Bone spurs can develop on almost any bone, including the heel, and sometimes produce pain and other symptoms. Two painful heel conditions are associated with the formation of bone spurs:
- Heel spur syndrome involves the formation of a bone spur at the bottom of the heel, on the sole of the foot. People who have a common foot condition called plantar fasciitis can develop these spurs, which are often referred to as heel spurs or calcaneal spurs.
- Insertional Achilles tendonitis can be associated with bone spurs at the back of the heel, where the Achilles tendon inserts into the bone.
Bone spurs that develop with plantar fasciitis or Achilles tendonitis are sometimes called by their medical name, enthesophytes.
Bone spurs are common, and the likelihood of developing them increases with age.1
Heel Spur Syndrome
Heel spur syndrome is a condition associated with heel spurs, bony protrusions that grow on the bottom of the heel. A heel spur forms where the plantar fascia—band of fibrous tissue stretching along the bottom of the foot—connects to the heel bone. The spur grows in the direction of the plantar fascia and often forms a hook-like shape.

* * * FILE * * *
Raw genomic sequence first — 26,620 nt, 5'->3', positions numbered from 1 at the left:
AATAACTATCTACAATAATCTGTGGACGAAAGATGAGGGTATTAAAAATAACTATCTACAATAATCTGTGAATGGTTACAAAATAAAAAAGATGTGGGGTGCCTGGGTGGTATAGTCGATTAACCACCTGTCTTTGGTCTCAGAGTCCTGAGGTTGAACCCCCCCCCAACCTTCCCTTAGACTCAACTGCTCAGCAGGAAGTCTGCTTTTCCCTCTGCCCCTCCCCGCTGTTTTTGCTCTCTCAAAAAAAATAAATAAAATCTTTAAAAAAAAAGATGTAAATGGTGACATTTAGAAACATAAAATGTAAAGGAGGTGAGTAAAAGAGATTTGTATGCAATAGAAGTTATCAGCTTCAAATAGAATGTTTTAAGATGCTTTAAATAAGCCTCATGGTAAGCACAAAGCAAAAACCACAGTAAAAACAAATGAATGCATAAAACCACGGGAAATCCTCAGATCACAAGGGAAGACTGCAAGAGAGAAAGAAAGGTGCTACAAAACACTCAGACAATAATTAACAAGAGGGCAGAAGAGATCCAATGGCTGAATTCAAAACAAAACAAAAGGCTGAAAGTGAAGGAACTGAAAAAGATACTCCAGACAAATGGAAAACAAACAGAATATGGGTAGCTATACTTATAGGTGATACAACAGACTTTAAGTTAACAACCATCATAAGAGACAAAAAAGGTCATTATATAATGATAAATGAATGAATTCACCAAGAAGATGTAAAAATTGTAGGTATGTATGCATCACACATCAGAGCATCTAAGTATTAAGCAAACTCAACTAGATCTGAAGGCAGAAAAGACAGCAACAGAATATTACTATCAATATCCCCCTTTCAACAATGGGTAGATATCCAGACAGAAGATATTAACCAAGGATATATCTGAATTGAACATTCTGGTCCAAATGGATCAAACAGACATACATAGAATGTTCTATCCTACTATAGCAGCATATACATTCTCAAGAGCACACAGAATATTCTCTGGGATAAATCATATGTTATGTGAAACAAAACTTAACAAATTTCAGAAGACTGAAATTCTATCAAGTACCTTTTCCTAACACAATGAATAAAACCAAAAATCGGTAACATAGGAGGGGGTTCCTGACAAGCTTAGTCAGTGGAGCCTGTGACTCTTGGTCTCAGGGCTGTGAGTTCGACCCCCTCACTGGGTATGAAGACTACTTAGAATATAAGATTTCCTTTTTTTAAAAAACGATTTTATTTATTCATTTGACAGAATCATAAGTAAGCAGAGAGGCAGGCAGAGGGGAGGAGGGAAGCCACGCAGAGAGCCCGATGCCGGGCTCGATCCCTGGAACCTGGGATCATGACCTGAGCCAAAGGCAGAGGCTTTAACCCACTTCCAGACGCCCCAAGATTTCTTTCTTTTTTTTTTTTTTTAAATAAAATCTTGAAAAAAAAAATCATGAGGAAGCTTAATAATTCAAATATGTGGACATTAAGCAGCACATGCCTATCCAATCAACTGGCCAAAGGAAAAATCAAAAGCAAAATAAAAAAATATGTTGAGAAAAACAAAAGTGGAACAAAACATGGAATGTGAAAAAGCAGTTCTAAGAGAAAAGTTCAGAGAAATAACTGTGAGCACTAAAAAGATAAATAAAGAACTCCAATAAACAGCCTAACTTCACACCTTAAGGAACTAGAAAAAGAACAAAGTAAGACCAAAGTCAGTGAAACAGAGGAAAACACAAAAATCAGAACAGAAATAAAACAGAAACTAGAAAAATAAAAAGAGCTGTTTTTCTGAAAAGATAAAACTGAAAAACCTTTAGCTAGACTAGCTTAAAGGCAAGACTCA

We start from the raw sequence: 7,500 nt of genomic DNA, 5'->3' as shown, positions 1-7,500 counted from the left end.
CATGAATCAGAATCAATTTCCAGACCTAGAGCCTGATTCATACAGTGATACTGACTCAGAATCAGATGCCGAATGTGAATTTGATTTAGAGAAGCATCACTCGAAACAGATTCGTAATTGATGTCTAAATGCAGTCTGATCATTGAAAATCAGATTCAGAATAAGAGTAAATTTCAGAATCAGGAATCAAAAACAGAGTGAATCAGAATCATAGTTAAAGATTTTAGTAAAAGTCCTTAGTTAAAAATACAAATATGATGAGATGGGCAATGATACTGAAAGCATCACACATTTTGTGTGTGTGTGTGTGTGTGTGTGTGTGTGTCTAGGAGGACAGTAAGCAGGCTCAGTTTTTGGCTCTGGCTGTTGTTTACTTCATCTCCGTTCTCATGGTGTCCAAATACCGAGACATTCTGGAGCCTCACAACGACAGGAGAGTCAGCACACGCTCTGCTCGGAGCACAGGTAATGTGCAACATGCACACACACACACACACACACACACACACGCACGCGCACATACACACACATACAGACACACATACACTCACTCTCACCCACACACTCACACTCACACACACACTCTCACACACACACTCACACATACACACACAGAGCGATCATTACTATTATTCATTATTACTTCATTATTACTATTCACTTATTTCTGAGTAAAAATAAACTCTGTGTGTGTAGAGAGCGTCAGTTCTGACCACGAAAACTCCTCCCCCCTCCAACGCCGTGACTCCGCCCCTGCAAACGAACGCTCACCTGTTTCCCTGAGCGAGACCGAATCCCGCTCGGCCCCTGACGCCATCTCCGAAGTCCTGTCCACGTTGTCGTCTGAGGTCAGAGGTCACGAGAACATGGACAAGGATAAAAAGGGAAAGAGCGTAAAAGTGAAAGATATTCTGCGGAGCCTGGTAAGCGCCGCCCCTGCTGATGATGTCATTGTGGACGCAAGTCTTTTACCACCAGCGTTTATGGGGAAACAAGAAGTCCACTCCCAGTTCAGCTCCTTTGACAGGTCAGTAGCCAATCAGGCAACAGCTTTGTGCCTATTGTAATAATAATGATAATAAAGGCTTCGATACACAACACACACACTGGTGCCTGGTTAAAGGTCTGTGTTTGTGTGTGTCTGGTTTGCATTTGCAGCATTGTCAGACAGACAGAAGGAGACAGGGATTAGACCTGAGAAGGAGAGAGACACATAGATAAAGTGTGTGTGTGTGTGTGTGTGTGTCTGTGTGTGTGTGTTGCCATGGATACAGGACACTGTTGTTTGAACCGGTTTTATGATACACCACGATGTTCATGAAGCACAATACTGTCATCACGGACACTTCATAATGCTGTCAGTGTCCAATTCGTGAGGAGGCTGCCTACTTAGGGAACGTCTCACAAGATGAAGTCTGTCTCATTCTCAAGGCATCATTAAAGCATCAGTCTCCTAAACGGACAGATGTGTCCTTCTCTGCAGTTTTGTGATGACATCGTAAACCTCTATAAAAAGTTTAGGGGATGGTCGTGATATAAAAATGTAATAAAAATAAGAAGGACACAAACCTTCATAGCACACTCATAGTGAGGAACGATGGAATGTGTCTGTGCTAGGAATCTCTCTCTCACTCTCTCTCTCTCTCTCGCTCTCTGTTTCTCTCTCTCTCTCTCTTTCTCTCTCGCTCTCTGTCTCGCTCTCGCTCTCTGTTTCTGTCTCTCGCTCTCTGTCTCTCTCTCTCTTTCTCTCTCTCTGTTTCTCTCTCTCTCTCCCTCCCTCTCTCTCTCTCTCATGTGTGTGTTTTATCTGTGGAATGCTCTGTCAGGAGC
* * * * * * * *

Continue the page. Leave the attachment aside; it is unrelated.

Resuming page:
Heel spurs develop as a bone’s response to stress from:
- Straining foot muscles and ligaments
- Over-stretching the plantar fascia
- Repeated tearing of the thin lining of the heel bone
There is good news as it relates to these heel spurs. The vast majority of heel spurs usually do not cause pain. In fact, only 5% of people with heel spurs have foot pain.2 Heel spurs often occur in athletes participating in sports involving running and jumping. They are also associated with age, obesity, and osteoarthritis.
Insertional Achilles Tendonitis
Insertional Achilles tendonitis affects the back of the heel, where the Achilles tendon inserts into the heel bone. The bone spur gradually develops around the tendon where it inserts into (attaches to) the bone.
The bone spur can irritate the Achilles tendon, potentially causing more tendon damage and pain. In addition, the inflamed and/or damaged portion of the Achilles tendon can calcify, or harden.
Insertional Achilles tendonitis is associated with decreased ankle range of motion and increasing age—people who are affected are often in their 40s, 50s, or 60s.3 Achilles tendonitis usually develops gradually and is not linked with a single incident or trauma. Jumping and running can exacerbate this condition, along with negotiating stairs, making inflammation and heel pain worse.
Insertional Achilles tendonitis is different than non-insertional Achilles tendonitis, which causes pain in the lower calf, where the Achilles tendon and calf muscle meet.